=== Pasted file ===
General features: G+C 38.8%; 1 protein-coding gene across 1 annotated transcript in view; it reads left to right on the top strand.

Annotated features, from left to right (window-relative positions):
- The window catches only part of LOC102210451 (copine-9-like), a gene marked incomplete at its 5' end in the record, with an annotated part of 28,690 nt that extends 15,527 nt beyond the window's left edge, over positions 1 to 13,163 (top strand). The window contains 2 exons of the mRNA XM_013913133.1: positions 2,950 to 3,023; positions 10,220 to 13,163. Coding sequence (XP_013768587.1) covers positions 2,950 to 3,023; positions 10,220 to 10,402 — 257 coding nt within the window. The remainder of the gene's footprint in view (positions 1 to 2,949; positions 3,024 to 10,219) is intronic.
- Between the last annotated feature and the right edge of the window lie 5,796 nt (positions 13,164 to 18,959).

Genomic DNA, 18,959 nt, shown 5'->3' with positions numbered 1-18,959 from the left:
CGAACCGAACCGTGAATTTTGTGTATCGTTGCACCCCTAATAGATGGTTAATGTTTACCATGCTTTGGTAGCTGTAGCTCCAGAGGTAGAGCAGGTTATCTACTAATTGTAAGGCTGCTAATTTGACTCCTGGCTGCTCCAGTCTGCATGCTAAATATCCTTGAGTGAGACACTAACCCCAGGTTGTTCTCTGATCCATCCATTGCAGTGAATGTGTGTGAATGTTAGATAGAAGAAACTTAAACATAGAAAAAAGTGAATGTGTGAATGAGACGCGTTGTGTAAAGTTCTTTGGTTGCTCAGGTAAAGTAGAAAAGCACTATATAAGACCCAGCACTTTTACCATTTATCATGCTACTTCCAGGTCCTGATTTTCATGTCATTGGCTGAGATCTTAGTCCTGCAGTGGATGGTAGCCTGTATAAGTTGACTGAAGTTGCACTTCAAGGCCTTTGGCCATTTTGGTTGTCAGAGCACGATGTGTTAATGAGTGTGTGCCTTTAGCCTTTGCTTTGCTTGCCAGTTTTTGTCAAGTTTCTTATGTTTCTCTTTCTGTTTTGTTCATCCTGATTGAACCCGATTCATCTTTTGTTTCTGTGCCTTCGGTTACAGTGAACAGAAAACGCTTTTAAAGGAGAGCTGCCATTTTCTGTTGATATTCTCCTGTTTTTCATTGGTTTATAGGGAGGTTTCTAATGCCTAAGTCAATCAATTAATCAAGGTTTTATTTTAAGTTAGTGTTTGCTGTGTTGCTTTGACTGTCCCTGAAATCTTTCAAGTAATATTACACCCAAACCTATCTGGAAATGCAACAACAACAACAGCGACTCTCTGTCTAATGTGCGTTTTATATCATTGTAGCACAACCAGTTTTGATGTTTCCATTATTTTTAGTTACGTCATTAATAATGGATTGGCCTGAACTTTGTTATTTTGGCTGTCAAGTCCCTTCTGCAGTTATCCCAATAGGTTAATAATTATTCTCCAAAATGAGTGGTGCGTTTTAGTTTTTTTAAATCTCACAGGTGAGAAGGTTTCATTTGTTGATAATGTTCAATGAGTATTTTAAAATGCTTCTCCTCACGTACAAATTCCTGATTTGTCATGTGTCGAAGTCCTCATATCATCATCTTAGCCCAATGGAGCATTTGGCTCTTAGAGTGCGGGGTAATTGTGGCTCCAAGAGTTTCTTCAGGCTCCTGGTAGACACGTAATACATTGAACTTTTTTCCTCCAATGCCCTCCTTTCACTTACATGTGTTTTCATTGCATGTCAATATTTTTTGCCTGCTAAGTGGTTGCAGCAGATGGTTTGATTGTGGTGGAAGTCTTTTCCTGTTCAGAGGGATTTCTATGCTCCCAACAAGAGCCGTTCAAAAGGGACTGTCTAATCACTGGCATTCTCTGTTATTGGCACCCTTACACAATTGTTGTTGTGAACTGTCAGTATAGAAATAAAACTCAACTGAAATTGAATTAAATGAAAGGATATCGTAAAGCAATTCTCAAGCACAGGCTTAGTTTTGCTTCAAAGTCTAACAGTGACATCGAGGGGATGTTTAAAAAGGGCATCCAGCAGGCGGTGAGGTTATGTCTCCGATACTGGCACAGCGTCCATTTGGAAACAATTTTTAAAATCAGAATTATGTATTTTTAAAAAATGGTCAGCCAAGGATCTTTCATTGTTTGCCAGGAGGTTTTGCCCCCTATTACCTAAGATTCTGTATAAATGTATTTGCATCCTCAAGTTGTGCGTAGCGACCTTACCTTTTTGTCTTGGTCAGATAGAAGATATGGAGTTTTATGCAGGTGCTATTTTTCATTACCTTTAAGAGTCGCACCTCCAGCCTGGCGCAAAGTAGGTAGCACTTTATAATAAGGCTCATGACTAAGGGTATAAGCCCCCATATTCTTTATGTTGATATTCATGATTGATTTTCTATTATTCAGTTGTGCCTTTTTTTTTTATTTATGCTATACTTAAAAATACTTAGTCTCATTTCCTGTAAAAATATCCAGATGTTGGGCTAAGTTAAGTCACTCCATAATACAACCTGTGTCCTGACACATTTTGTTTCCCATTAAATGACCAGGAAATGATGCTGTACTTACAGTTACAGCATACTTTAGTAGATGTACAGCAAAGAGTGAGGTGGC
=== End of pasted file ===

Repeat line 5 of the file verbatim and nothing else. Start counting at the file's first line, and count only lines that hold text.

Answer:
Genomic DNA, 18,959 nt, shown 5'->3' with positions numbered 1-18,959 from the left: